Saturday May 31st 2014

Arthur’s Seat, Edinburgh

Led by: Mary Gibby

In attendance: Mary Gibby, Frank McGavigan, Hannah Mulcahy, Peter Upton (plus family), Stuart Maxwell, Celina Barroca, Gillian Little, Nicole Brandon and Chris Nicholson.

It was a glorious sunny day, perfect for ferning. Mary Gibby led the field trip up Arthur’s Seat, our BPS ranks swelled by enthusiastic RBGE MSc students, an RSPB representative, and the local Recorder for Edinburgh.

We headed up the path opposite the Holyrood car park on Queen’s Drive to Hunter’s Bog and very soon encountered the first of our targets for the day, the Adder’s tongue fern, Ophioglossum vulgatum. [NT27287348 & NT27317343]. After the first one had been pointed out it became slightly easier to spot other specimens growing in the damp grass on either side of the path. Mary explained the structure of the fertile spikes, pointing out the ridges where locules are, which were visible with a hand lens. I did not know that the genus Ophioglossum has the highest chromosome count of any living organism.

Also growing nearby we saw Equisetum arvense, E. palustre, E. fluviatile and E. × litorale, a hybrid between E. arvense and E. fluviatile. Amongst the grasses and ferns were numerous Northern Marsh Orchids, Dactylorhiza purpurella.

Moving further up the valley, a narrow ditch held examples of Dryopteris dilatata and provided the opportunity, a necessary component of any BPS Scottish field trip, to puzzle over Dryopteris affinis agg.. We recorded D. cambrensis and D. borreri. Some splendid stands of D. filix-mas against a backdrop of gorse in blazing bloom provided a good spot for a group photo.

We then walked over to the south side of Arthur’s seat where the road hugs the base of the cliffs. As we walked along the footpath by the side of the road we saw, on the north side of the wall that bordered the path, examples of Polypodium vulgare, Asplenium trichomanes subsp. quadrivalens, A. adiantum-nigrum, A ruta-muraria and A. scolopendrium.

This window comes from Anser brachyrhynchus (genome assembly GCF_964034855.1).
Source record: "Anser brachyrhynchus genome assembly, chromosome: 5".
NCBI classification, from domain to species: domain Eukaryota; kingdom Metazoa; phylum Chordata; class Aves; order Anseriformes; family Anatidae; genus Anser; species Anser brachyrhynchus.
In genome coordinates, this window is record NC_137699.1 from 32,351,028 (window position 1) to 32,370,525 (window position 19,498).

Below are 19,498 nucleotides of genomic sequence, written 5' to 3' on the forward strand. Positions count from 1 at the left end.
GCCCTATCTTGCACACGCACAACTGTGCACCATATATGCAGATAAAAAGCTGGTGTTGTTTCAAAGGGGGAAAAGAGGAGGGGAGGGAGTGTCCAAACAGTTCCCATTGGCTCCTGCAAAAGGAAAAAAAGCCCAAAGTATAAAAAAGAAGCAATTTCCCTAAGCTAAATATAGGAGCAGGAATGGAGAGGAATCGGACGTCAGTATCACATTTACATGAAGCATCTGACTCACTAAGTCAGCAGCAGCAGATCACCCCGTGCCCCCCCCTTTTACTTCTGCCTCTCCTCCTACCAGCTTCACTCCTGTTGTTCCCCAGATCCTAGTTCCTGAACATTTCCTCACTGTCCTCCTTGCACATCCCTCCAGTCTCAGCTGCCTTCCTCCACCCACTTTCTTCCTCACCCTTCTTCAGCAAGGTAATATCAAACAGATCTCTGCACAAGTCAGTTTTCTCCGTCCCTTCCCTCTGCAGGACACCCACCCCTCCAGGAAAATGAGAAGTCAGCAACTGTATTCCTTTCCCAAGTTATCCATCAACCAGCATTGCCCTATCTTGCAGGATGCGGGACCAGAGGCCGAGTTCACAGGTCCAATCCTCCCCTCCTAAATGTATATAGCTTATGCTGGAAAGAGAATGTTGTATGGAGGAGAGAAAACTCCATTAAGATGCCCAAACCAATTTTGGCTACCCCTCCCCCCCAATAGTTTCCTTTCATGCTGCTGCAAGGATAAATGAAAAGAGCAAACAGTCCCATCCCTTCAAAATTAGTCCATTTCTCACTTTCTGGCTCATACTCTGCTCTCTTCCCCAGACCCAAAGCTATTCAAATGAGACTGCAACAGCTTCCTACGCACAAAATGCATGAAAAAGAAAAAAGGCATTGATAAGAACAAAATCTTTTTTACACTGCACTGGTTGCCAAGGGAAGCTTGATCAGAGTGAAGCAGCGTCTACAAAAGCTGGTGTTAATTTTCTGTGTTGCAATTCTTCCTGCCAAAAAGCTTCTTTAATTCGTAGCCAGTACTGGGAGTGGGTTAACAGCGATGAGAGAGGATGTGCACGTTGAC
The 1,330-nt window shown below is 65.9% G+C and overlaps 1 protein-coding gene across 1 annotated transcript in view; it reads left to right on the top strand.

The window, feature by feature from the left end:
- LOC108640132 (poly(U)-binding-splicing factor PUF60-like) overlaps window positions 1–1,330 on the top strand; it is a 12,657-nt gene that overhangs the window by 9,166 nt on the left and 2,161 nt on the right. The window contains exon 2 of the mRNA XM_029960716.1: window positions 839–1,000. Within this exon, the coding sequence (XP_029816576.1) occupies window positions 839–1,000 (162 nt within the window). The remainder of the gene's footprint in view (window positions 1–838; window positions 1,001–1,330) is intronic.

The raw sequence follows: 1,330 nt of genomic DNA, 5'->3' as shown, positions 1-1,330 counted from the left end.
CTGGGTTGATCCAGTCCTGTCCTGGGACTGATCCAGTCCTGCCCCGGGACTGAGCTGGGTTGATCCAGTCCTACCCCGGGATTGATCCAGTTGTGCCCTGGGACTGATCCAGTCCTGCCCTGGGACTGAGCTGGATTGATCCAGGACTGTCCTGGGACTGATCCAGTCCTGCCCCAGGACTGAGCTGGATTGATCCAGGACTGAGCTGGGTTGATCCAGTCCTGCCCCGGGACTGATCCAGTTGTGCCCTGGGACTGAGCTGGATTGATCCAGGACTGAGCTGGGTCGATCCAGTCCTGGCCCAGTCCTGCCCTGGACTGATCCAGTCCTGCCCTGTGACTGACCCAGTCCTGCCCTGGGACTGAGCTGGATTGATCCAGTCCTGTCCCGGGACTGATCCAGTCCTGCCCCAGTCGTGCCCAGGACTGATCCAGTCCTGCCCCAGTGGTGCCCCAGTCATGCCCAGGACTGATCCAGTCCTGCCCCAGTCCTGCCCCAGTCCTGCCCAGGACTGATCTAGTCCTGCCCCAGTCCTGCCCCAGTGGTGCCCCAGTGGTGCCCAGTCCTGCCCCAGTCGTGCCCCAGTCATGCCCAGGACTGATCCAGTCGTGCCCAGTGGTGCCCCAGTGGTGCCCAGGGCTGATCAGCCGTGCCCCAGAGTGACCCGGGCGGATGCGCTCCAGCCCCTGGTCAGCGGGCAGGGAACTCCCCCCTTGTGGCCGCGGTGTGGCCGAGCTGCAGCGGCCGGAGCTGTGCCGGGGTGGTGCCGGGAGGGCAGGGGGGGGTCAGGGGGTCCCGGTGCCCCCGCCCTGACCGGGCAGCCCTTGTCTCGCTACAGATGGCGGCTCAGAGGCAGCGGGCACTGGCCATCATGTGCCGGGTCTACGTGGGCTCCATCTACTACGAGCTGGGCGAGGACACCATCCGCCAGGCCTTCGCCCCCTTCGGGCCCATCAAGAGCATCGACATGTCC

The cliffs, on the north side of the road, are south facing, warm, slightly basic basalt rock. It was here that Mary showed us what was for me the highlight of the day – sizeable clumps of A. septentrionale and a single plant of A. x murbeckii. A. x murbeckii is a hybrid between A. ruta-muraria and A. septentrionale. Mary has been monitoring the clump for a number of years. It has remained stable in size and the only confirmed example of the hybrid in this location. Also present on the cliffs were Polypodium interjectum, A. adiantum-nigrum, A. ruta-muraria and A. trichomanes subsp. quadrivalens.

As we headed back down the path Stuart Maxwell, the local Recorder spotted something exciting we had missed on the way up – a plant of A. septentrionale growing in the wall amongst A. ruta-muraria – a shadier, cooler location than the plants of A. septentrionale enjoy on the cliffs. That was not all, intriguingly, nearby, Stuart found what may be the hybrid.

A possible new discovery of A. x murbeckii
A possible new discovery of A. x murbeckii
Formal identification will be needed to confirm whether a second plant of A. x murbeckii has been discovered on Arthur’s Seat.

Chris Nicholson

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